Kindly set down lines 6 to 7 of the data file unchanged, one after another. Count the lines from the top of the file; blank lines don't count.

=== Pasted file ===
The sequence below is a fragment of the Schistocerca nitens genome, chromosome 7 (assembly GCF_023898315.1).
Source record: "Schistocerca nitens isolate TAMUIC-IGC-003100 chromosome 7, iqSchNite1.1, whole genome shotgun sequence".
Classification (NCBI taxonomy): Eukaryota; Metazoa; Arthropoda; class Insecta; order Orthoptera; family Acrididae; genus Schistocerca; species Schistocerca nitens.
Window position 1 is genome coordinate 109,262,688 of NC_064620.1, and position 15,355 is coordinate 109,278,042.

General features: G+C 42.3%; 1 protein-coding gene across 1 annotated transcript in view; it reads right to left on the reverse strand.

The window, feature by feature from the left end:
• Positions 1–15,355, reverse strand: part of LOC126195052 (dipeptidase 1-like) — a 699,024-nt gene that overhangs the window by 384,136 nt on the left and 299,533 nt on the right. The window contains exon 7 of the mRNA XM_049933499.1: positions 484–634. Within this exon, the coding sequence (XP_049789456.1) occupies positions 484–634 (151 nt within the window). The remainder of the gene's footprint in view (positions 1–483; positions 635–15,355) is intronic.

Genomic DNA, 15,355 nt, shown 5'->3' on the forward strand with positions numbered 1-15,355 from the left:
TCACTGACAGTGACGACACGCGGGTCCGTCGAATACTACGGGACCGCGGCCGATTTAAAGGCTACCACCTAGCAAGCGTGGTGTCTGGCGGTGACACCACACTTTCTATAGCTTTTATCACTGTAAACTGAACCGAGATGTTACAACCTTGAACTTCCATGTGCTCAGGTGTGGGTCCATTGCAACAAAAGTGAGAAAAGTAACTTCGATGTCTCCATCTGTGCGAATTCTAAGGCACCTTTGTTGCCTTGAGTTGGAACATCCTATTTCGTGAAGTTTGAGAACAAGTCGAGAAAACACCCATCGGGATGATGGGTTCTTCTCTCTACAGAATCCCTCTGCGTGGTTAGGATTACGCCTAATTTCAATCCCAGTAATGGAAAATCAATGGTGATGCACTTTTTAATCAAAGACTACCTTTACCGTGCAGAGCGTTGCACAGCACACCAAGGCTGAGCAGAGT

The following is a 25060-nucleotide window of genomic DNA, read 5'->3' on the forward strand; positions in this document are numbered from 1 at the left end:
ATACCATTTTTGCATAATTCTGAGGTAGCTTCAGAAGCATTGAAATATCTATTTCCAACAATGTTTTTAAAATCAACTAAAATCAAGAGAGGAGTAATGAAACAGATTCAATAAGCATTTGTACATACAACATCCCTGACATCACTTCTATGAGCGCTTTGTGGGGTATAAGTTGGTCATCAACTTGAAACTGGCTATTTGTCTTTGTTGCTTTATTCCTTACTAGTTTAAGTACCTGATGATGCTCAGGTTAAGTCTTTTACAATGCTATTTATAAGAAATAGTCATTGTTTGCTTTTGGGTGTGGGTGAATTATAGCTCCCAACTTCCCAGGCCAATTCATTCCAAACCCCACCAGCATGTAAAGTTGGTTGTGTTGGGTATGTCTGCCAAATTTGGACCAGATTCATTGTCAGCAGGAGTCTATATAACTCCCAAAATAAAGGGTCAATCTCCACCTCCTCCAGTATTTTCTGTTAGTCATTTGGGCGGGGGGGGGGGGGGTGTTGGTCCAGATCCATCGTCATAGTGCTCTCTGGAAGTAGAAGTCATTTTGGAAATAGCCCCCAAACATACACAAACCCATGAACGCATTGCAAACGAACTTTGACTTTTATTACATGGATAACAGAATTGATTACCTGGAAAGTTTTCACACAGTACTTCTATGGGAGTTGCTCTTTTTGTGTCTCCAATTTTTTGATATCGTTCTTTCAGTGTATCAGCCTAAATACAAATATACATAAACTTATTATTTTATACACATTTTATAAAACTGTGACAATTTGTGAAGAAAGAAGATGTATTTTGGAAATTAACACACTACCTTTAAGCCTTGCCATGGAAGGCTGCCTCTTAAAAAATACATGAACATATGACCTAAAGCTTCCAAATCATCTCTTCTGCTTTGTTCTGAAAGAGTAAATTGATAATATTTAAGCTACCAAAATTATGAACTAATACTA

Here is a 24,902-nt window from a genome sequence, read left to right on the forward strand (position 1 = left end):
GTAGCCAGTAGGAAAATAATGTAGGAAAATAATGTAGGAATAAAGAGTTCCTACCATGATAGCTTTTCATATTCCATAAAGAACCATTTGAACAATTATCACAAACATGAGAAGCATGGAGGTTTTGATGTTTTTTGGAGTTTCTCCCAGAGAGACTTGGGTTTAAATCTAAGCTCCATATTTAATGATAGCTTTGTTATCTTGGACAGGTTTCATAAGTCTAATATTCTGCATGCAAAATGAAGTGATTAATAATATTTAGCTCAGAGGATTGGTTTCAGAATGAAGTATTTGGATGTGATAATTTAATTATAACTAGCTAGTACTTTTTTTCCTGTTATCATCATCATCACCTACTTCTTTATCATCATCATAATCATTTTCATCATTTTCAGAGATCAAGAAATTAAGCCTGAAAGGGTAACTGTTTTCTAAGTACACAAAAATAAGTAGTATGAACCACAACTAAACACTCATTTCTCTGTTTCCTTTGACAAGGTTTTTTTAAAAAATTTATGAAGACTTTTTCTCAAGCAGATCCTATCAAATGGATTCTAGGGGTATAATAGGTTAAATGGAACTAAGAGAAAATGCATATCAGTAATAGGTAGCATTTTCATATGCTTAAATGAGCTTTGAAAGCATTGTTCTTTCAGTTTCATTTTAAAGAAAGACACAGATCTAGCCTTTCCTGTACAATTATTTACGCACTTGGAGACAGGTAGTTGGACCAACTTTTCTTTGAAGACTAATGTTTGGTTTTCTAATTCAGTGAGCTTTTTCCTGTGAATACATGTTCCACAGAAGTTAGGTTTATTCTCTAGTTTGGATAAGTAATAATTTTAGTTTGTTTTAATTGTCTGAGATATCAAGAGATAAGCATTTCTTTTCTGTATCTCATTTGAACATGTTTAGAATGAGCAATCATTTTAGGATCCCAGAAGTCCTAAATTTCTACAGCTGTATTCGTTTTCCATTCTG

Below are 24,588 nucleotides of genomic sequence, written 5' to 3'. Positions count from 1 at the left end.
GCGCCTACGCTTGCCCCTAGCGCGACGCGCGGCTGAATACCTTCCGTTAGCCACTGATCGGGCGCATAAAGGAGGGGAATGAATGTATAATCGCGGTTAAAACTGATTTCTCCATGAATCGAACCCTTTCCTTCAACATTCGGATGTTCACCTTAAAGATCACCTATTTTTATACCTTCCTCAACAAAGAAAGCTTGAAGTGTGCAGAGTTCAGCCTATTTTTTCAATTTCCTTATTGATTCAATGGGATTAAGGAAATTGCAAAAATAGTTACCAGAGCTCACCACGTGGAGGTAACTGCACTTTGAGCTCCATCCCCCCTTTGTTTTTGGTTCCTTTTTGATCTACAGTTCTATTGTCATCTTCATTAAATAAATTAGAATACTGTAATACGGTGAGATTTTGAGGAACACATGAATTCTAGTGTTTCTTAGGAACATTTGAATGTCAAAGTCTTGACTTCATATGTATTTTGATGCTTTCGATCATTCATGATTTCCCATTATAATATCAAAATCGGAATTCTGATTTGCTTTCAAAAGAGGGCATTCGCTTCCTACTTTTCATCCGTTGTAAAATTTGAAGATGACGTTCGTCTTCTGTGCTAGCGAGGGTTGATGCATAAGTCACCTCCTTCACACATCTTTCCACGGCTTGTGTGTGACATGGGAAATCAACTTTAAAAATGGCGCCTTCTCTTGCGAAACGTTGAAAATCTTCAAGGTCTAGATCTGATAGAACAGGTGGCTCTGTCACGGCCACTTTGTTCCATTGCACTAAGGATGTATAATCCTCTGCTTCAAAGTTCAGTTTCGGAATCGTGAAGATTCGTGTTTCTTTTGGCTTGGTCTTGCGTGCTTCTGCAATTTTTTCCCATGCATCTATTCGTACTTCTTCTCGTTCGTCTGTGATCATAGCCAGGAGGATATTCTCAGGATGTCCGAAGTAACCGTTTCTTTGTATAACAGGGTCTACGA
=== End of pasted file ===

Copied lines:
The window, feature by feature from the left end:
• Positions 1–15,355, reverse strand: part of LOC126195052 (dipeptidase 1-like) — a 699,024-nt gene that overhangs the window by 384,136 nt on the left and 299,533 nt on the right. The window contains exon 7 of the mRNA XM_049933499.1: positions 484–634. Within this exon, the coding sequence (XP_049789456.1) occupies positions 484–634 (151 nt within the window). The remainder of the gene's footprint in view (positions 1–483; positions 635–15,355) is intronic.